The layout is an American narrow gauge, ON30 or 7mm to the foot. The layout you see is of typical working railroad handling goods at a small terminus alongside the creek. The buildings are from kit supplied by Kitwood Hill models, based in the UK. The kits are laser cut in wood, of an excellent quality. Kitwood models used are the turntable, engine shed and platform with the warehouse. The one end of the display shows the engine shed that has been altered to show in progress. Scenery is cast plaster stone work and all this work has been air brushed. The locos are the Bachmann series ON30 shays and Fowler, weathered by myself.
7mm Scale, O Gauge
From ancient times it was known that Staffordshire was rich in ironstone and coal. In fact, during the Roman occupation iron was manufactured in the Dudley area by primitive means. During the 19th century the Earl of Dudley was to own the ground under which lay the coal seam 10-15 yards thick which would provide the fuel for the ironmaking and the industries that would make the Black Country the industrial heartland of Britain. There is a simple formula: (Coal + Iron ore) + (limestone + clay + sand) = Black Country industrial development. One of the last working pits was on Burton Road in Upper Gornal, worked until about 1950. True to form, I have massaged history for the Wallows Pit Number 29 (often referred to as Nine Locks) to be still working around the same time. The model, my tenth in a series of Black Country themed layouts, is purely a snapshot of one of the Earls Mines. More than 40 such mines are shown on old plans and this model represents a typical small pit - Small scale, rough and ready.
4. Binnslo – Summer to Winter
4mm Scale, OO Gauge, 3-Rail
A scenic Hornby Dublo 3-Rail layout with summer to winter display. The track plan is a simple oval with a passing loop in the station; this is made up with one manual and one electric point which are close to hand with two manual signals being next to the controller for easy operation. Children are invited to operate/drive the trains.
5. Catney Barnes
45mm Scale, G Gauge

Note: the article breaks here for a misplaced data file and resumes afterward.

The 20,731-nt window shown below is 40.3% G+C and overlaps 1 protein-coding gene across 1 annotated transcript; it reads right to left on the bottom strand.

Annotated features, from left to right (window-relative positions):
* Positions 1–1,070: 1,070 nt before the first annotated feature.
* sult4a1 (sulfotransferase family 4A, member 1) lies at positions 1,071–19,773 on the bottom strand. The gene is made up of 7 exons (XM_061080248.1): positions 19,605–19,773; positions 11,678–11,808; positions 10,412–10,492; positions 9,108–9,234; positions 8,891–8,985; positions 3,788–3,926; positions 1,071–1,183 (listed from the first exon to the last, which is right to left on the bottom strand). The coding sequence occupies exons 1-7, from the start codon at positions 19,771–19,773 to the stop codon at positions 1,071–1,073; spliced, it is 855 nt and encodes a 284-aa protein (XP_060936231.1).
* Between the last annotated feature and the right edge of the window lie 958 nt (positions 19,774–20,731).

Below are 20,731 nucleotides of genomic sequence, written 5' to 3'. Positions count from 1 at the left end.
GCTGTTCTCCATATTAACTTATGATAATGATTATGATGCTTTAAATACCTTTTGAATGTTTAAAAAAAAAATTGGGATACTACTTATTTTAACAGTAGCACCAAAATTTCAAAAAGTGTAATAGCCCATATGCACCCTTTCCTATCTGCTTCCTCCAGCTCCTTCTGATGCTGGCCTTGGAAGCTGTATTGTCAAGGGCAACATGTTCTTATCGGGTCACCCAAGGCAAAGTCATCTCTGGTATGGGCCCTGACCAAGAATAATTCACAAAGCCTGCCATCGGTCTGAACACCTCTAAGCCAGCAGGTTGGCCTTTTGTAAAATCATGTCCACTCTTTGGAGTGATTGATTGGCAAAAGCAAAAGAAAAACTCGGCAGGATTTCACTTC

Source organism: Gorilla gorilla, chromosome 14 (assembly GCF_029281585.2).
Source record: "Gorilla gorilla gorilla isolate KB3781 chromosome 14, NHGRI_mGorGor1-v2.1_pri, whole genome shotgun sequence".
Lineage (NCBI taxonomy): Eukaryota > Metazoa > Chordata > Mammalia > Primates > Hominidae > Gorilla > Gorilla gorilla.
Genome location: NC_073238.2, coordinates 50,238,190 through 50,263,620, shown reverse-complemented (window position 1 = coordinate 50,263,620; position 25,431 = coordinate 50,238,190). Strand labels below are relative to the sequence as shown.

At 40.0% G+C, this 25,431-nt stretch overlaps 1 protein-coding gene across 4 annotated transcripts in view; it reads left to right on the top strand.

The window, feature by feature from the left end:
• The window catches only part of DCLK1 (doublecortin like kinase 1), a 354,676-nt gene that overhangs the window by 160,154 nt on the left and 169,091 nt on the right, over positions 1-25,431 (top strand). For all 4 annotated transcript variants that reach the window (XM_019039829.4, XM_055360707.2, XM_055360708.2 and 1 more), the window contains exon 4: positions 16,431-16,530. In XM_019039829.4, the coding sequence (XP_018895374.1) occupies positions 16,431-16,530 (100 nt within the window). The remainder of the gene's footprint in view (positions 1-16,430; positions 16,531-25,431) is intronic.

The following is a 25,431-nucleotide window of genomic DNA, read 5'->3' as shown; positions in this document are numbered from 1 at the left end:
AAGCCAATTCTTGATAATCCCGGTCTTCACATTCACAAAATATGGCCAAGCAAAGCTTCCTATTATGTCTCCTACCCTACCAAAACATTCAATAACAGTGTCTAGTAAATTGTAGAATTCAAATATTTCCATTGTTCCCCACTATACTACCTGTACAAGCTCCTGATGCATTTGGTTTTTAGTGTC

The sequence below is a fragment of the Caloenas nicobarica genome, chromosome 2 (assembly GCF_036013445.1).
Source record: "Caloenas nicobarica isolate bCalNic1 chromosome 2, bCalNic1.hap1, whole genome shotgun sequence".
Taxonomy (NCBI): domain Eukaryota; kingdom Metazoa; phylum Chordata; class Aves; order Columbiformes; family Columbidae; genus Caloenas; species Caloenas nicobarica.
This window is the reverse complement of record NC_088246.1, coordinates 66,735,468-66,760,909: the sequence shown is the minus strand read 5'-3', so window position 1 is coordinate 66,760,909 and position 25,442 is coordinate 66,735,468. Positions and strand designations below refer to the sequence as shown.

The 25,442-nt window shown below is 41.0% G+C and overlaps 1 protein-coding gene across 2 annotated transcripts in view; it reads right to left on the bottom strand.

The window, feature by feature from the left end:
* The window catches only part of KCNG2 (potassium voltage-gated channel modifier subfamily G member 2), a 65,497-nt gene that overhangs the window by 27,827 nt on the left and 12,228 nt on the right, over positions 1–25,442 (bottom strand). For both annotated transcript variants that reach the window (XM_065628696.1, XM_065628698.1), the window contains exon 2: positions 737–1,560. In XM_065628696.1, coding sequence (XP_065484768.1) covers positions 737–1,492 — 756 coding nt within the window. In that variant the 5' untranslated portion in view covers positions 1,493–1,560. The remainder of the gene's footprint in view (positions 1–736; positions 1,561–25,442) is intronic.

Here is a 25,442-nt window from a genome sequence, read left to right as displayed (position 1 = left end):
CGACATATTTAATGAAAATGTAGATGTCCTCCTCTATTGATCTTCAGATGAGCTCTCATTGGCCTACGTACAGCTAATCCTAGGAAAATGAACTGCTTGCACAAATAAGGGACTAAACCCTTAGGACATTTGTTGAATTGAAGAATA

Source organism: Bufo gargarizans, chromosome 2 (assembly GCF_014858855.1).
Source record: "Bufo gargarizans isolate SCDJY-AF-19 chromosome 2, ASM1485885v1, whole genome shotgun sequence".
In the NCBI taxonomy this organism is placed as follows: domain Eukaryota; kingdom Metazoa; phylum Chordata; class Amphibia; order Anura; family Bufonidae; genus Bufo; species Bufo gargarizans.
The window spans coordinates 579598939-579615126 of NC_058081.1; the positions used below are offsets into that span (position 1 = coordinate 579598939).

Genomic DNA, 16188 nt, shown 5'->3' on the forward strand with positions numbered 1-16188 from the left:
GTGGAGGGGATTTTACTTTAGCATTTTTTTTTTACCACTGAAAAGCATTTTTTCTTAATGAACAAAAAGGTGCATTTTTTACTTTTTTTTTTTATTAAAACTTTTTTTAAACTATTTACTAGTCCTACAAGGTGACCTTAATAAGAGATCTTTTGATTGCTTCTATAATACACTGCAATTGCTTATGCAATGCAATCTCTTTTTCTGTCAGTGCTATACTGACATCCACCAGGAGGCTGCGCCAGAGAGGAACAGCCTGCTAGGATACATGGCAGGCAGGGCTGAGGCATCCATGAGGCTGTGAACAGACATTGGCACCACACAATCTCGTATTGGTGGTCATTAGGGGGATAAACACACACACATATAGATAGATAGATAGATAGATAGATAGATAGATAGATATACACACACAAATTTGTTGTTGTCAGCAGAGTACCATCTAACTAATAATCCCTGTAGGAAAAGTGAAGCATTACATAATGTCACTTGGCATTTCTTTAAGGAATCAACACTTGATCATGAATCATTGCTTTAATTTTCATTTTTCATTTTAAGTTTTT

Alan and Sylvia Eccles G Scale
Garden railway in doors for the day, Caney Barnes is a G Scale layout that uses stock and buildings from the Damar Valley Railway garden line, fused with a Gn15 layout. Both represent modern day preservation, the 45mm section of 3ft gauge railways, such as Southwold, Isle of Man and Eire, the 16.5mm section of 15inch railways such as Eaton Hall, and others build by Sit Arthur Haywood. All track is from the PECO catalogue, analogue control is used in both cases, though the 45mm section is only for visiting locos and all home stock is battery radio control. Buildings are a mixture of kit, and scratch built, sourced from railway and dolls house suppliers (1:24th). If you have and questions please ask, we are only happy to help if we can.
6. Baggies TMD
4mm Scale, OO Gauge
Baggies TMD is a EWS depot set in and around the midlands. The layout is depicted on a cold dark morning in winter. A unique feature of the layout is we make it as dark as possible to fully immerse the night time feel.
7. Todmorden Midland
2mm Scale, N Gauge
Todmorden Midland is a terminus modelled to N gauge standards but the scenic section includes station, goods shed, coal yard, loco shed, canal scene, a couple of West Yorkshire mill buildings, a pub and, of course distant views of hills.
It is assumed that the Midland Railway decided to try to tap the lucrative traffic around the north of Manchester and towns like Rochdale and Oldham. To avoid direct competition with the L&Y or the LNWR the MR planned to take a single line from the terminus of the Worth valley line at Oxenhope across the moorland near Hebden Bridge and to access the Calder Valley (the L&Y’s territory) at Todmorden and then develop a line across to the north side of Manchester. The success of the recently built Settle and Carlisle line meant that plenty of station and other building designs could be adapted quickly. (From a previous layout!) However, when they reached Todmorden the money and the drive ran out and the lengthy line from Keighley was left to struggle on into the 1950s and 60s which is when it is modelled.